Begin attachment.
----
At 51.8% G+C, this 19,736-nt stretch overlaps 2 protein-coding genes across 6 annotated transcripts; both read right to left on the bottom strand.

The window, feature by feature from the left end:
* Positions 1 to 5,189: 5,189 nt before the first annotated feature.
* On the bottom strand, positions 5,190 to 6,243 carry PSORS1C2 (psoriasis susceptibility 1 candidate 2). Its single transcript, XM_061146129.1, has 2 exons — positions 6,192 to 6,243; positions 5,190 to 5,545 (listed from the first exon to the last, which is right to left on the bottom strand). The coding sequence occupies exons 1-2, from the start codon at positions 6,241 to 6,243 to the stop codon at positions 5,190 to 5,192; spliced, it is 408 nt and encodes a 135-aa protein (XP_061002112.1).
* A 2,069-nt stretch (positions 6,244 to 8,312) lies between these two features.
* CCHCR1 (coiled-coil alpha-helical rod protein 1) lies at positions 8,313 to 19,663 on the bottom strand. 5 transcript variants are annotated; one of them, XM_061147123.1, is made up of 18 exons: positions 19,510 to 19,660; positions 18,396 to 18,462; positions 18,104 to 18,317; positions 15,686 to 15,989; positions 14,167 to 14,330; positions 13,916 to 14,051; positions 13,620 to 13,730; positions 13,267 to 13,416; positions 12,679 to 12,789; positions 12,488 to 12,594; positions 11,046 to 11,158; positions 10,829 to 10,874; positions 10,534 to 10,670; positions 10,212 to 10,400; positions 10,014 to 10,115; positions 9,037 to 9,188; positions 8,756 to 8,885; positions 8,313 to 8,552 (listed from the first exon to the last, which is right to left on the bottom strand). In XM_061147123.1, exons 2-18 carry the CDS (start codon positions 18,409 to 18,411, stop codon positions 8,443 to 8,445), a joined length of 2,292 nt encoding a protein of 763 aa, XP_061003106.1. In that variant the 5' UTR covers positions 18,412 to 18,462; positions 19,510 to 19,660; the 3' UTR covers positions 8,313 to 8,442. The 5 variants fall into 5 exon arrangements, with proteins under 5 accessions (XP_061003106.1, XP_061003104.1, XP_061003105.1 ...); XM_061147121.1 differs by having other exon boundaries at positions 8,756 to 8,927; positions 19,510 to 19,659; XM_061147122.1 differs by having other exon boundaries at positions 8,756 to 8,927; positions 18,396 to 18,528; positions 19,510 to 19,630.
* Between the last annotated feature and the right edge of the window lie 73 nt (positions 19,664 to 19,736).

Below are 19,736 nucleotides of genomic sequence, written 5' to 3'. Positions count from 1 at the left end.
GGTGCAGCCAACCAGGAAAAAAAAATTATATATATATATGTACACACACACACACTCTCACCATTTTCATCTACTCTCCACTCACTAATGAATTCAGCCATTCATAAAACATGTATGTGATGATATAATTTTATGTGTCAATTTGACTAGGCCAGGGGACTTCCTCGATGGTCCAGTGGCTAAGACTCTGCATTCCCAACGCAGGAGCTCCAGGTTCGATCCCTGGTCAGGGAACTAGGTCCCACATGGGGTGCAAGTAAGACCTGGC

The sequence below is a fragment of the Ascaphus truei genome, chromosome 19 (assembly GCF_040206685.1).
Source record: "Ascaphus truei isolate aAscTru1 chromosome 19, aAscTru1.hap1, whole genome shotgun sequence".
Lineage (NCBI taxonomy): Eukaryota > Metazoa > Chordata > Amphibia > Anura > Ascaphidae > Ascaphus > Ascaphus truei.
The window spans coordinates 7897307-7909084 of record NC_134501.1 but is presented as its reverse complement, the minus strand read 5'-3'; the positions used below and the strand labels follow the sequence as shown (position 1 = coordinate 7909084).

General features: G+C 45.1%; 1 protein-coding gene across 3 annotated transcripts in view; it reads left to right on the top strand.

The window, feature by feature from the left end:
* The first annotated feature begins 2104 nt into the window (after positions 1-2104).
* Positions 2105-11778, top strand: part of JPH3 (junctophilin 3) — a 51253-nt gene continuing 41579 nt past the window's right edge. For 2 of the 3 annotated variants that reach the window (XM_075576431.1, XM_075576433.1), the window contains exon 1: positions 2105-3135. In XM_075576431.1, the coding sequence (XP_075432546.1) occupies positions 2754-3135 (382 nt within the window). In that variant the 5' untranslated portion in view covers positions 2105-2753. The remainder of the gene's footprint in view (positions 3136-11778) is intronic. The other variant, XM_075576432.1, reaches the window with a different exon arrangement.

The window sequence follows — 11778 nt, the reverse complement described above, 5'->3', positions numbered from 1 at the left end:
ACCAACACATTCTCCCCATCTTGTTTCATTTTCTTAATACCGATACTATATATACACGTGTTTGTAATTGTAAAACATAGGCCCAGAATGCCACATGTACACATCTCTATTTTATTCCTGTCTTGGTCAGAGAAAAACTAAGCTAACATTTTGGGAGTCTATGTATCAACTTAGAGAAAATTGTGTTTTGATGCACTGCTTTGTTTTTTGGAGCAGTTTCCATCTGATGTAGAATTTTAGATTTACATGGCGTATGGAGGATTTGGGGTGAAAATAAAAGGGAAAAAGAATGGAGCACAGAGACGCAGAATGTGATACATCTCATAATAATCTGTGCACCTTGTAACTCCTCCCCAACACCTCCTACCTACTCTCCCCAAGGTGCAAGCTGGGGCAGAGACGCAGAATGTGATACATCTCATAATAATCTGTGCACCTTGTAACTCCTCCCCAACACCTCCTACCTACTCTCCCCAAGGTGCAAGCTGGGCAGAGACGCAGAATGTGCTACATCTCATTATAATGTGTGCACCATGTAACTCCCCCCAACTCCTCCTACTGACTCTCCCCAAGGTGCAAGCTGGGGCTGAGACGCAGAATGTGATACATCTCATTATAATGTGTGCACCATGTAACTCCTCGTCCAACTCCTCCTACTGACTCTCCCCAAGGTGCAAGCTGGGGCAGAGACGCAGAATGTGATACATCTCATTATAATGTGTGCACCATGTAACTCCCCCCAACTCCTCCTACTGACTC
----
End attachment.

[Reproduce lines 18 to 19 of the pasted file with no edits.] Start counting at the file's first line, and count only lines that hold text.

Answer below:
The window sequence follows — 11778 nt, the reverse complement described above, 5'->3', positions numbered from 1 at the left end:
ACCAACACATTCTCCCCATCTTGTTTCATTTTCTTAATACCGATACTATATATACACGTGTTTGTAATTGTAAAACATAGGCCCAGAATGCCACATGTACACATCTCTATTTTATTCCTGTCTTGGTCAGAGAAAAACTAAGCTAACATTTTGGGAGTCTATGTATCAACTTAGAGAAAATTGTGTTTTGATGCACTGCTTTGTTTTTTGGAGCAGTTTCCATCTGATGTAGAATTTTAGATTTACATGGCGTATGGAGGATTTGGGGTGAAAATAAAAGGGAAAAAGAATGGAGCACAGAGACGCAGAATGTGATACATCTCATAATAATCTGTGCACCTTGTAACTCCTCCCCAACACCTCCTACCTACTCTCCCCAAGGTGCAAGCTGGGGCAGAGACGCAGAATGTGATACATCTCATAATAATCTGTGCACCTTGTAACTCCTCCCCAACACCTCCTACCTACTCTCCCCAAGGTGCAAGCTGGGCAGAGACGCAGAATGTGCTACATCTCATTATAATGTGTGCACCATGTAACTCCCCCCAACTCCTCCTACTGACTCTCCCCAAGGTGCAAGCTGGGGCTGAGACGCAGAATGTGATACATCTCATTATAATGTGTGCACCATGTAACTCCTCGTCCAACTCCTCCTACTGACTCTCCCCAAGGTGCAAGCTGGGGCAGAGACGCAGAATGTGATACATCTCATTATAATGTGTGCACCATGTAACTCCCCCCAACTCCTCCTACTGACTC